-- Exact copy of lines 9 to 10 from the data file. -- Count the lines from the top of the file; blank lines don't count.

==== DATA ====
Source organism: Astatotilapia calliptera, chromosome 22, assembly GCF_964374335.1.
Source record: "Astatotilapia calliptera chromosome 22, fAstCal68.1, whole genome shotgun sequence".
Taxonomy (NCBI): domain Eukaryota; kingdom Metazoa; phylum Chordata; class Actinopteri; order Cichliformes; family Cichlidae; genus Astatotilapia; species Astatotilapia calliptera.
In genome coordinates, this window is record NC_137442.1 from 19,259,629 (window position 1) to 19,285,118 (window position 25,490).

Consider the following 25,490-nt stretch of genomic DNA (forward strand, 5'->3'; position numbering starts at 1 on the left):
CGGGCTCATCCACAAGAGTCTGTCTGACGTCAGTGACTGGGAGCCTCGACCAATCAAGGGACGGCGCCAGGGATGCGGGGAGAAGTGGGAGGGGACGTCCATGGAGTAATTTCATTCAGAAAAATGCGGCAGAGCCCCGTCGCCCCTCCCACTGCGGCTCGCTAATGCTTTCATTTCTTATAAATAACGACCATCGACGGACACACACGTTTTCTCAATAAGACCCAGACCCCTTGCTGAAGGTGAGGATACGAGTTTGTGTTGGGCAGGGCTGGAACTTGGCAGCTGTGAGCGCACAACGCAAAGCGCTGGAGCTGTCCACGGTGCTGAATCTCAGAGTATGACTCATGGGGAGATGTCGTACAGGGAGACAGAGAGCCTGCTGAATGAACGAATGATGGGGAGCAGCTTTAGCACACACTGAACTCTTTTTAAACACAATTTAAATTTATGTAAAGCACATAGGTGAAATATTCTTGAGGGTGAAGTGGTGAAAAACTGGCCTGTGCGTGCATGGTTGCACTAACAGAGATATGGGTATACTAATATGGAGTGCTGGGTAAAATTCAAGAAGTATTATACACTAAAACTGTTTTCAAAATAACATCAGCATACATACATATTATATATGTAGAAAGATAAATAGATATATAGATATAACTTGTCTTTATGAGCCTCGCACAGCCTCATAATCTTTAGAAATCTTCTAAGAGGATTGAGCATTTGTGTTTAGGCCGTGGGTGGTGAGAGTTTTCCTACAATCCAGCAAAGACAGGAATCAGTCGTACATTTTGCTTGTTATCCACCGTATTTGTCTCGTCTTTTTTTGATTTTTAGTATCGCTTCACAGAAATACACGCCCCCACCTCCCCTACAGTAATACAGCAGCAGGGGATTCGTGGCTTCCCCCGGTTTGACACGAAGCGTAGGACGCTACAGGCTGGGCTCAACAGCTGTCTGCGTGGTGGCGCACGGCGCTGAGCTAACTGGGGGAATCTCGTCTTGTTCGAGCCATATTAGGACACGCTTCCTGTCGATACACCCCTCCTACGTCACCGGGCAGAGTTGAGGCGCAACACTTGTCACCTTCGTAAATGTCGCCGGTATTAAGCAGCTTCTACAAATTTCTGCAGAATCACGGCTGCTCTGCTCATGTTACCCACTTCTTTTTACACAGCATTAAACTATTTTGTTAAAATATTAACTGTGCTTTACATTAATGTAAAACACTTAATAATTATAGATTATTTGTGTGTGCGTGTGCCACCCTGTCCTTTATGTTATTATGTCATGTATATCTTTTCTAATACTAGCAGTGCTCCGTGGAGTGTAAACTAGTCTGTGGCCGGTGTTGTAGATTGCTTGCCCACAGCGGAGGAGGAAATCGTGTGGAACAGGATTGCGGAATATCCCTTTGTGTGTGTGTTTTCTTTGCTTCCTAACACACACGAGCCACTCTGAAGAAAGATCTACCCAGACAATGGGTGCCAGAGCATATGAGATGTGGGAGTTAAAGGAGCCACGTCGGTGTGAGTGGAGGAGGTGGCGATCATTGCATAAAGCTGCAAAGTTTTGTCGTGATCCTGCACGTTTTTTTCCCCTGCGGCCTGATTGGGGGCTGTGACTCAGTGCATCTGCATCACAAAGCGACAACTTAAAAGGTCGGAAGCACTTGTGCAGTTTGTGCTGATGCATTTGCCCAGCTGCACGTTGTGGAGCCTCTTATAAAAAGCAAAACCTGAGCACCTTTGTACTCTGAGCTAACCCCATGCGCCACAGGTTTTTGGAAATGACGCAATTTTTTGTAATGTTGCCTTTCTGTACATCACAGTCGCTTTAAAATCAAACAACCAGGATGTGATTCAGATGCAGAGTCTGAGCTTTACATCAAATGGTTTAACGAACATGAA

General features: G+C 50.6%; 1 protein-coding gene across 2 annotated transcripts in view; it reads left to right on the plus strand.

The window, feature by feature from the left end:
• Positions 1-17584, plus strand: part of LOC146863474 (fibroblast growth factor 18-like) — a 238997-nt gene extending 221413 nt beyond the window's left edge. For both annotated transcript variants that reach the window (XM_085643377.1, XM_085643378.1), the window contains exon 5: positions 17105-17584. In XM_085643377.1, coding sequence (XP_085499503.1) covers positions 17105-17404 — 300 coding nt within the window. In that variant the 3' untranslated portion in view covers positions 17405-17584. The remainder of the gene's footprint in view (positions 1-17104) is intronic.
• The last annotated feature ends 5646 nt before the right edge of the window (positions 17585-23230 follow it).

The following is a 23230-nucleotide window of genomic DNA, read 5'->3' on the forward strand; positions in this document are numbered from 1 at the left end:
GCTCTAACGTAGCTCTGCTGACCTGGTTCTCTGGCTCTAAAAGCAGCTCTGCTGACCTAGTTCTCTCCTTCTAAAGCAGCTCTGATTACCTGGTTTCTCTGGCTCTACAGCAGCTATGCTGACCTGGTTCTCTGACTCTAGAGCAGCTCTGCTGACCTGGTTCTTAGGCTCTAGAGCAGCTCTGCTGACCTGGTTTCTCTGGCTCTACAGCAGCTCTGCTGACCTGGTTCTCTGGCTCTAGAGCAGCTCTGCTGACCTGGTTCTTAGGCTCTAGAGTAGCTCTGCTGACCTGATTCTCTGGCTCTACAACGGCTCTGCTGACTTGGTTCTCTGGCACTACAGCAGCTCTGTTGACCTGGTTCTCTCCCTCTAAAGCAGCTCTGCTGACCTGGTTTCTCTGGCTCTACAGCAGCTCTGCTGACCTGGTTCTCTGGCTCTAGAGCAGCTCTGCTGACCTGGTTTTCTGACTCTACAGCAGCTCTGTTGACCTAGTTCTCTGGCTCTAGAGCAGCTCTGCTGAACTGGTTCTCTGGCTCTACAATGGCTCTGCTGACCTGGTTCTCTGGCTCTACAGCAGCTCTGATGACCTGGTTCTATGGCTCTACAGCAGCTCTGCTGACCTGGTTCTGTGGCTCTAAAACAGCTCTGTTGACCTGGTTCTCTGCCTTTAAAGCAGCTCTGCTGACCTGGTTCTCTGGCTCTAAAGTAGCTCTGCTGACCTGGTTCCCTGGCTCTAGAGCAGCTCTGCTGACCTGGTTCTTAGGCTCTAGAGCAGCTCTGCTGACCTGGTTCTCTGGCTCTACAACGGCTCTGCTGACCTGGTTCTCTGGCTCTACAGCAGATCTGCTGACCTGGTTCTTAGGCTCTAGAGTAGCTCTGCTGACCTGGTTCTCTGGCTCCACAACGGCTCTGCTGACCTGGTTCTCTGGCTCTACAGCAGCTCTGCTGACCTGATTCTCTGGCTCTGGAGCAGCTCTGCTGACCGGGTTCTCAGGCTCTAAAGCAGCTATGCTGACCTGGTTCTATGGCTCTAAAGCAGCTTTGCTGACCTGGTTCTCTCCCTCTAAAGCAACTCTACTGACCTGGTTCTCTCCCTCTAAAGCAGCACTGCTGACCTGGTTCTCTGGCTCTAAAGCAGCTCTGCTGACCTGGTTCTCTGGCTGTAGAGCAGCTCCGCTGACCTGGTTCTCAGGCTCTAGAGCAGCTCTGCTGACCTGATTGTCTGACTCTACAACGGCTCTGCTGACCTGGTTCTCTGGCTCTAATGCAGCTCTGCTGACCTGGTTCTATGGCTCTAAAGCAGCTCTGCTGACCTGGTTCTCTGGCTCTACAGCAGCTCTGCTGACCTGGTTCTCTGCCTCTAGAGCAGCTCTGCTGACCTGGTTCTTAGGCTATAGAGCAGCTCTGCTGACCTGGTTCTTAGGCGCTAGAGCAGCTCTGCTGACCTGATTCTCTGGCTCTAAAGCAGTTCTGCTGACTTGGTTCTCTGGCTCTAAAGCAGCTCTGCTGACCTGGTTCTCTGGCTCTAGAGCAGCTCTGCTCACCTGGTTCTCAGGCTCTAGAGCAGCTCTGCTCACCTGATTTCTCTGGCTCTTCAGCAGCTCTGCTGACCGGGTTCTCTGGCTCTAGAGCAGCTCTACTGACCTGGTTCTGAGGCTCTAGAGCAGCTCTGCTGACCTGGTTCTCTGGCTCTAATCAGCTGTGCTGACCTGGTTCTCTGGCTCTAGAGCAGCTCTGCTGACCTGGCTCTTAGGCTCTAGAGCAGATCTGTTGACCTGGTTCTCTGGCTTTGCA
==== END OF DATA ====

• Positions 1-17584, plus strand: part of LOC146863474 (fibroblast growth factor 18-like) — a 238997-nt gene extending 221413 nt beyond the window's left edge. For both annotated transcript variants that reach the window (XM_085643377.1, XM_085643378.1), the window contains exon 5: positions 17105-17584. In XM_085643377.1, coding sequence (XP_085499503.1) covers positions 17105-17404 — 300 coding nt within the window. In that variant the 3' untranslated portion in view covers positions 17405-17584. The remainder of the gene's footprint in view (positions 1-17104) is intronic.
• The last annotated feature ends 5646 nt before the right edge of the window (positions 17585-23230 follow it).